David French, a columnist for National Review, and his wife Nancy French, a columnist for the Washington Post, have come under what French called “an unending torrent of abuse that I wouldn’t wish on anyone” in a column published Friday. He describes how, more than a year ago, he began seeing images of his daughter’s face photoshopped into gas chambers or slave ships, and how the comment section of his wife’s blog on Patheos filled with images of extreme violence.
French’s adopted daughter is black and was called “niglet” and “dindu” by French’s online harassers, who also claimed his wife cheated on him with black men while he was deployed to Iraq. It's a common charge among far-right internet trolls who often accuse others of being cuckolded, both sexually and ideologically.
French recounts how, immediately after he declined to mount an independent run for president, his wife received an email from a Trump supporter “who informed her that he knew the business end of a gun and told her directly that she should shut her mouth or he’d take action.” In another incident, French wrote that a phone call between his wife and her elderly father was interrupted by a third angry voice on the call, spurring “a brief, anxious search inside my father-in-law’s home for a potential intruder and yet another call to law enforcement.”
French noted that other conservatives have faced similar abuse: commentator Erick Erickson, strategist Rick Wilson, columnist Bethany Mandel, Mi-Ai Parrish, president of the Arizona Republic, and journalist Ben Shapiro. French wrote that Shapiro, who the Anti-Defamation League recently found has the Twitter account most frequently targeted by anti-Semitic attacks, “represents the worst of all possible anti-Trumpers" because “he’s a Jewish man who turned on the twin pillars of the alt-right, Trump, and Breitbart.com.”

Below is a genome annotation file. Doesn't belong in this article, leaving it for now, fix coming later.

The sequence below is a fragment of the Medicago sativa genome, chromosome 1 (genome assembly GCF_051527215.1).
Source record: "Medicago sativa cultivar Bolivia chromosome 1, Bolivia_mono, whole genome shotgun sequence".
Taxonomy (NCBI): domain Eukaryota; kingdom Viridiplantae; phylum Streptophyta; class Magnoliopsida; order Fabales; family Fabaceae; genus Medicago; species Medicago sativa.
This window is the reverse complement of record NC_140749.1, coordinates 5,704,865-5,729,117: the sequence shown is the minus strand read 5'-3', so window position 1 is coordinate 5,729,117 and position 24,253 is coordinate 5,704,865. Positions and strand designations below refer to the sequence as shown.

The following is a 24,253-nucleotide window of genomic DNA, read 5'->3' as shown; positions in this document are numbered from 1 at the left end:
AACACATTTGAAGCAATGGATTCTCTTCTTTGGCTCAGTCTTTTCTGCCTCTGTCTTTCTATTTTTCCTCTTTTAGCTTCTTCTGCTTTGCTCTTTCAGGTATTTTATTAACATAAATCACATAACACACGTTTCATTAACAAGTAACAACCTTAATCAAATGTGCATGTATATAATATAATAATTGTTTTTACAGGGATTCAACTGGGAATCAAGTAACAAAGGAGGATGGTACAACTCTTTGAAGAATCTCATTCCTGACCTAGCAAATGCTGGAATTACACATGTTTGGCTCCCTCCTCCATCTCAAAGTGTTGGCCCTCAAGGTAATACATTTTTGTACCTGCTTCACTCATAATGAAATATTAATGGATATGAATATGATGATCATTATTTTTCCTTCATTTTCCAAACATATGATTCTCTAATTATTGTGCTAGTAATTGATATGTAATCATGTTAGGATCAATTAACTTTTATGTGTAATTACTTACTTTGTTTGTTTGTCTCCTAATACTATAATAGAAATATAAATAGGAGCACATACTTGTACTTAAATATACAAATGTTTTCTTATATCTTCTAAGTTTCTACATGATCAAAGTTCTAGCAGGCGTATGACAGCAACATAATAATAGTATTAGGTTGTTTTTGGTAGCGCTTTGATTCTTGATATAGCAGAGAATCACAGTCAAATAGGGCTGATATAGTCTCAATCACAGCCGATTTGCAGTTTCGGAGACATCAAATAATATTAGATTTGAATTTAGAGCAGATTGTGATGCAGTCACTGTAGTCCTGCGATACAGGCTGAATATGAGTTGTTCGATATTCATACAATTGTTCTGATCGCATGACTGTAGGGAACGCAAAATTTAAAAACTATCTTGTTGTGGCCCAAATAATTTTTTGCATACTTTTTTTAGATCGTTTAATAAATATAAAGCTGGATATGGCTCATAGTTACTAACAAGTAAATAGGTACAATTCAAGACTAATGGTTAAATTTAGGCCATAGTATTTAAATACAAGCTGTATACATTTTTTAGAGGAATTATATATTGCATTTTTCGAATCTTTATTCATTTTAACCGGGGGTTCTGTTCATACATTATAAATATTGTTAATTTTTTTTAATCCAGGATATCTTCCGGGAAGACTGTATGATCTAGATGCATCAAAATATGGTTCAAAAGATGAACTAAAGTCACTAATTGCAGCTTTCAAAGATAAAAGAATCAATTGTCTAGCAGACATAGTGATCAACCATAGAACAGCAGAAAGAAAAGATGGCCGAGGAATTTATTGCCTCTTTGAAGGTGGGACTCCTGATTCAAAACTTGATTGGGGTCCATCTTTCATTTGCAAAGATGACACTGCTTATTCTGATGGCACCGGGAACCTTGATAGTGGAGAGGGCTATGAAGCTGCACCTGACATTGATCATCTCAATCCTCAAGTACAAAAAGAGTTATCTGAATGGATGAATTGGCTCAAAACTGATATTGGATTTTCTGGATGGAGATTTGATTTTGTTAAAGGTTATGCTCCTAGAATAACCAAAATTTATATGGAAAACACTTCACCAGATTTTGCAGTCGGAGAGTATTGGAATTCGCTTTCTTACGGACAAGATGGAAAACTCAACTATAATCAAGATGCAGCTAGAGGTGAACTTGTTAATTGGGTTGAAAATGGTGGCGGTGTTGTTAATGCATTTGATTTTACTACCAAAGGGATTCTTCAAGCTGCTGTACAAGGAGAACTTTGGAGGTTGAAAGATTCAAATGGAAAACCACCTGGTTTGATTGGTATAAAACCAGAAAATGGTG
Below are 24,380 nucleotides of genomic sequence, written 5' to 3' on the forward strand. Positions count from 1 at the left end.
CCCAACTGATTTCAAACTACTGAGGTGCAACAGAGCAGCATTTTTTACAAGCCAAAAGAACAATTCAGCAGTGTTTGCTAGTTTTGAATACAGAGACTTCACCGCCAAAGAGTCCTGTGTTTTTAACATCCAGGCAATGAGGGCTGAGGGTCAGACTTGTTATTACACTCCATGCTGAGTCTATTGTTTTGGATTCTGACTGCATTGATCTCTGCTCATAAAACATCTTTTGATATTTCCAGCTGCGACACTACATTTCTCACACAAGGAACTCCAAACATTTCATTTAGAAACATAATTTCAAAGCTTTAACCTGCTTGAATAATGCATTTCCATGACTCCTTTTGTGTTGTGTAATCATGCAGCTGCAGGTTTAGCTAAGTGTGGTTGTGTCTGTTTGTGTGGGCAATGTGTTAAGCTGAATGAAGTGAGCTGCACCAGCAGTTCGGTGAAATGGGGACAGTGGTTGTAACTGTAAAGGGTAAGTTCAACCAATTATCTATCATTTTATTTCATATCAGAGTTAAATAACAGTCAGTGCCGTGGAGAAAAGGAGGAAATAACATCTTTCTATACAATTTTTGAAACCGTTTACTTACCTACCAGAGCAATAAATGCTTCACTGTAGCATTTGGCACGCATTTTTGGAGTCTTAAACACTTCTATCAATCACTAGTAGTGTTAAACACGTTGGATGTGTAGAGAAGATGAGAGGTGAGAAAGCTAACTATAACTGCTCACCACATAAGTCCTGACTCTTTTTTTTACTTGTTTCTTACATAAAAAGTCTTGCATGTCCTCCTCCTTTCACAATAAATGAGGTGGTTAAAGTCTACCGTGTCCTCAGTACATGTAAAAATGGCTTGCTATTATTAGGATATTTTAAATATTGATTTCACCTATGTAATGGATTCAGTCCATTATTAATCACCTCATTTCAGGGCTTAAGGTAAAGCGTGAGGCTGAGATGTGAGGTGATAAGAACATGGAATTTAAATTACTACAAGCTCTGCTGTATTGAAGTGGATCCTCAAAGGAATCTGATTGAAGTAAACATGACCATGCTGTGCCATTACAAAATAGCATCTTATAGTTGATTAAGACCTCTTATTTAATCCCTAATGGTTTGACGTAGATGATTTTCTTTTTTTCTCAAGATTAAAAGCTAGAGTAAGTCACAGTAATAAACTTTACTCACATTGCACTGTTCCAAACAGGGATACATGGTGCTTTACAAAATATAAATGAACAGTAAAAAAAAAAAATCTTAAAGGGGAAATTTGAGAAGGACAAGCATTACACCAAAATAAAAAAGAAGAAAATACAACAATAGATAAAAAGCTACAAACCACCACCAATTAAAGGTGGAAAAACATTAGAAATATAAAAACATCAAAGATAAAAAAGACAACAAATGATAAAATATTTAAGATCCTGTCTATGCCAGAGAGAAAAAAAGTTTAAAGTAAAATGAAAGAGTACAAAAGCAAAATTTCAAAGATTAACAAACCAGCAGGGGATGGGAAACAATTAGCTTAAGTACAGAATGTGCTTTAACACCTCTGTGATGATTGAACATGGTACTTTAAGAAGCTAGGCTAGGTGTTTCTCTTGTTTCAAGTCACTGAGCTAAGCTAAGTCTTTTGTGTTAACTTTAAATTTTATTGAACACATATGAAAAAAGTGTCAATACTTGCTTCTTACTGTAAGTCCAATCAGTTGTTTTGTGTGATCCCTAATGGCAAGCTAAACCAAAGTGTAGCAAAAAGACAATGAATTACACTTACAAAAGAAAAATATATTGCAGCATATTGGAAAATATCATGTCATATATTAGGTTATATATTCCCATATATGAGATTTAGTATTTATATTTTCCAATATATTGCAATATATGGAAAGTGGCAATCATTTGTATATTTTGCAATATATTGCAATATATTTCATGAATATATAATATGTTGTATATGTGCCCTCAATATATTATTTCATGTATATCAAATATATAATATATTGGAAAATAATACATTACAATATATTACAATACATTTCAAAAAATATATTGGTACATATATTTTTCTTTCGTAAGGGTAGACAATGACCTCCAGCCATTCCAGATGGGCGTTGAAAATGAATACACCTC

The Trump campaign has stayed incredibly quiet about the barrage of abuse journalists and political figures have reported from individuals swearing their allegiance to Trump.
In May, after journalist Julia Ioffe published a profile of Melania Trump that she says led to a barrage of anti-Semitic death threats, Trump said that while she disagreed with the abuse, “I don’t control my fans,” and, referring to Ioffe, “She provoked them.”
A month later, after New York Observer entertainment writer Dana Schwartz wrote “An Open Letter to Jared Kushner, From One of Your Jewish Employees,” asking Kushner to speak out against the anti-Semitic abuse propagated by some supporters of his father-in-law’s campaign, Kushner responded in the publication. He wrote of Schwartz’s letter, “As always, there are thoughtful points but journalists, even those who work for me at the Observer, are not always right."